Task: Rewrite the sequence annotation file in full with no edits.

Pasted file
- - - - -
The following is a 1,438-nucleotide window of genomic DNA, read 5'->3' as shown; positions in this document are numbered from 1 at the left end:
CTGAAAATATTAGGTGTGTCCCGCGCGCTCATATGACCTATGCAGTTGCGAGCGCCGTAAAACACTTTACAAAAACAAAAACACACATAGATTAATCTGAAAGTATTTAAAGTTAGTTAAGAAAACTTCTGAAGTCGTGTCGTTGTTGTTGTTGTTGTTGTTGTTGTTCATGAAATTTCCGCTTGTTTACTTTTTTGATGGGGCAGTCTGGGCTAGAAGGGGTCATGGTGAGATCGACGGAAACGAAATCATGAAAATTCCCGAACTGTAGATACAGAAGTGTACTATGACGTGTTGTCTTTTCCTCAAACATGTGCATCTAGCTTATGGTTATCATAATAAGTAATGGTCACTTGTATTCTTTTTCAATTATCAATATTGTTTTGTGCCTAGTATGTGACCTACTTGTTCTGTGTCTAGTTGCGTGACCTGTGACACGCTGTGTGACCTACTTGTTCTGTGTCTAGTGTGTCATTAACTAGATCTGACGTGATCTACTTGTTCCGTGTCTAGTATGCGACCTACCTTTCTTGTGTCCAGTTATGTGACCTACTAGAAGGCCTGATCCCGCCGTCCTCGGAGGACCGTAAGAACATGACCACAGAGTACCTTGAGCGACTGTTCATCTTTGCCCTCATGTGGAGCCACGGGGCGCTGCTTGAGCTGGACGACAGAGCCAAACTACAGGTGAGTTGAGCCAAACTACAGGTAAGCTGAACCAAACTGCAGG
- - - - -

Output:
The following is a 1,438-nucleotide window of genomic DNA, read 5'->3' as shown; positions in this document are numbered from 1 at the left end:
CTGAAAATATTAGGTGTGTCCCGCGCGCTCATATGACCTATGCAGTTGCGAGCGCCGTAAAACACTTTACAAAAACAAAAACACACATAGATTAATCTGAAAGTATTTAAAGTTAGTTAAGAAAACTTCTGAAGTCGTGTCGTTGTTGTTGTTGTTGTTGTTGTTGTTCATGAAATTTCCGCTTGTTTACTTTTTTGATGGGGCAGTCTGGGCTAGAAGGGGTCATGGTGAGATCGACGGAAACGAAATCATGAAAATTCCCGAACTGTAGATACAGAAGTGTACTATGACGTGTTGTCTTTTCCTCAAACATGTGCATCTAGCTTATGGTTATCATAATAAGTAATGGTCACTTGTATTCTTTTTCAATTATCAATATTGTTTTGTGCCTAGTATGTGACCTACTTGTTCTGTGTCTAGTTGCGTGACCTGTGACACGCTGTGTGACCTACTTGTTCTGTGTCTAGTGTGTCATTAACTAGATCTGACGTGATCTACTTGTTCCGTGTCTAGTATGCGACCTACCTTTCTTGTGTCCAGTTATGTGACCTACTAGAAGGCCTGATCCCGCCGTCCTCGGAGGACCGTAAGAACATGACCACAGAGTACCTTGAGCGACTGTTCATCTTTGCCCTCATGTGGAGCCACGGGGCGCTGCTTGAGCTGGACGACAGAGCCAAACTACAGGTGAGTTGAGCCAAACTACAGGTAAGCTGAACCAAACTGCAGG